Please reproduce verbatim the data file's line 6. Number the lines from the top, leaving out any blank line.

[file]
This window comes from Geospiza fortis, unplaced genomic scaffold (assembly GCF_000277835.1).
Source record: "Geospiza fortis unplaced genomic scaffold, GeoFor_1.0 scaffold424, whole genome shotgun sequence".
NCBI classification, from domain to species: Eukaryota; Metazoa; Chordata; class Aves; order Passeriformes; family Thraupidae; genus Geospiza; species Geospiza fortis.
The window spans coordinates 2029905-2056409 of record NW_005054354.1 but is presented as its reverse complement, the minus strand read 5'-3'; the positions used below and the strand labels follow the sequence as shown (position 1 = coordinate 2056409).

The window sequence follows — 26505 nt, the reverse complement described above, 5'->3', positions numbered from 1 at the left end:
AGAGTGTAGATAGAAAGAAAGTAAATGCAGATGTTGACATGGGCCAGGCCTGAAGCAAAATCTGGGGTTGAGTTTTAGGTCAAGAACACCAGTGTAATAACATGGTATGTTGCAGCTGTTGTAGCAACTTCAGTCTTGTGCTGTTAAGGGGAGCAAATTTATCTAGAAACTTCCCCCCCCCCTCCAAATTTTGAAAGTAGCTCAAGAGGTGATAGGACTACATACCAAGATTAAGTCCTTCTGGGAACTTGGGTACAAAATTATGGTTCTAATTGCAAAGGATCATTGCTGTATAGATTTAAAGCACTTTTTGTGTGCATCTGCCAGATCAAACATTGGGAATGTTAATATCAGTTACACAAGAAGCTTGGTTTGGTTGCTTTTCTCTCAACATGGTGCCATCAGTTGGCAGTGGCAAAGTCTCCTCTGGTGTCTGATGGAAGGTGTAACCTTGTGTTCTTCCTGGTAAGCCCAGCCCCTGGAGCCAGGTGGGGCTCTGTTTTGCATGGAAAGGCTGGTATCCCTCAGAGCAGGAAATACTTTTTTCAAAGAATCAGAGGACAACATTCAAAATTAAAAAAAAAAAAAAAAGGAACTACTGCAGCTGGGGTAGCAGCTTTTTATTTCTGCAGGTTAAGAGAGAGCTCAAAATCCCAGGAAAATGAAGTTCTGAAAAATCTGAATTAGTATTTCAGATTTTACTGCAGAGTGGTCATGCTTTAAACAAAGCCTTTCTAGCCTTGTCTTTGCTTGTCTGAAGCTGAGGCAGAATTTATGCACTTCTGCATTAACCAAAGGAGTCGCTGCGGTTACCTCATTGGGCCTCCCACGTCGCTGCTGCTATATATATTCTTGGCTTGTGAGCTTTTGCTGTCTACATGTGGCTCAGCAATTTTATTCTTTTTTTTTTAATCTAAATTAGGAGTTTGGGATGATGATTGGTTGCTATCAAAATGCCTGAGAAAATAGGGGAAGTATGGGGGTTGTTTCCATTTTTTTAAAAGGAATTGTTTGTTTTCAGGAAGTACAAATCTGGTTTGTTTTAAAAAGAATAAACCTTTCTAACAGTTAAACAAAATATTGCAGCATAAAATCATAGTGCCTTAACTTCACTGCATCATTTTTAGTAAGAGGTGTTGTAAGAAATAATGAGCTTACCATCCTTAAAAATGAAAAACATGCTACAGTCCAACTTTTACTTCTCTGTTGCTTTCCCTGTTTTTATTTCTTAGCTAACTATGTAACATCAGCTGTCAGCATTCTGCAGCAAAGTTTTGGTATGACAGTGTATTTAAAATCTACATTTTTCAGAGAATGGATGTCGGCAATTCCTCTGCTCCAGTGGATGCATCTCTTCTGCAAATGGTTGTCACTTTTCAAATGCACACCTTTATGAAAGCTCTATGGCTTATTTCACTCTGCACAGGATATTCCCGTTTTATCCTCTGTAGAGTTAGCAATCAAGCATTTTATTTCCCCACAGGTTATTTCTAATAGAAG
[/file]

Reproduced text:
AGAGTGTAGATAGAAAGAAAGTAAATGCAGATGTTGACATGGGCCAGGCCTGAAGCAAAATCTGGGGTTGAGTTTTAGGTCAAGAACACCAGTGTAATAACATGGTATGTTGCAGCTGTTGTAGCAACTTCAGTCTTGTGCTGTTAAGGGGAGCAAATTTATCTAGAAACTTCCCCCCCCCCTCCAAATTTTGAAAGTAGCTCAAGAGGTGATAGGACTACATACCAAGATTAAGTCCTTCTGGGAACTTGGGTACAAAATTATGGTTCTAATTGCAAAGGATCATTGCTGTATAGATTTAAAGCACTTTTTGTGTGCATCTGCCAGATCAAACATTGGGAATGTTAATATCAGTTACACAAGAAGCTTGGTTTGGTTGCTTTTCTCTCAACATGGTGCCATCAGTTGGCAGTGGCAAAGTCTCCTCTGGTGTCTGATGGAAGGTGTAACCTTGTGTTCTTCCTGGTAAGCCCAGCCCCTGGAGCCAGGTGGGGCTCTGTTTTGCATGGAAAGGCTGGTATCCCTCAGAGCAGGAAATACTTTTTTCAAAGAATCAGAGGACAACATTCAAAATTAAAAAAAAAAAAAAAAGGAACTACTGCAGCTGGGGTAGCAGCTTTTTATTTCTGCAGGTTAAGAGAGAGCTCAAAATCCCAGGAAAATGAAGTTCTGAAAAATCTGAATTAGTATTTCAGATTTTACTGCAGAGTGGTCATGCTTTAAACAAAGCCTTTCTAGCCTTGTCTTTGCTTGTCTGAAGCTGAGGCAGAATTTATGCACTTCTGCATTAACCAAAGGAGTCGCTGCGGTTACCTCATTGGGCCTCCCACGTCGCTGCTGCTATATATATTCTTGGCTTGTGAGCTTTTGCTGTCTACATGTGGCTCAGCAATTTTATTCTTTTTTTTTTAATCTAAATTAGGAGTTTGGGATGATGATTGGTTGCTATCAAAATGCCTGAGAAAATAGGGGAAGTATGGGGGTTGTTTCCATTTTTTTAAAAGGAATTGTTTGTTTTCAGGAAGTACAAATCTGGTTTGTTTTAAAAAGAATAAACCTTTCTAACAGTTAAACAAAATATTGCAGCATAAAATCATAGTGCCTTAACTTCACTGCATCATTTTTAGTAAGAGGTGTTGTAAGAAATAATGAGCTTACCATCCTTAAAAATGAAAAACATGCTACAGTCCAACTTTTACTTCTCTGTTGCTTTCCCTGTTTTTATTTCTTAGCTAACTATGTAACATCAGCTGTCAGCATTCTGCAGCAAAGTTTTGGTATGACAGTGTATTTAAAATCTACATTTTTCAGAGAATGGATGTCGGCAATTCCTCTGCTCCAGTGGATGCATCTCTTCTGCAAATGGTTGTCACTTTTCAAATGCACACCTTTATGAAAGCTCTATGGCTTATTTCACTCTGCACAGGATATTCCCGTTTTATCCTCTGTAGAGTTAGCAATCAAGCATTTTATTTCCCCACAGGTTATTTCTAATAGAAG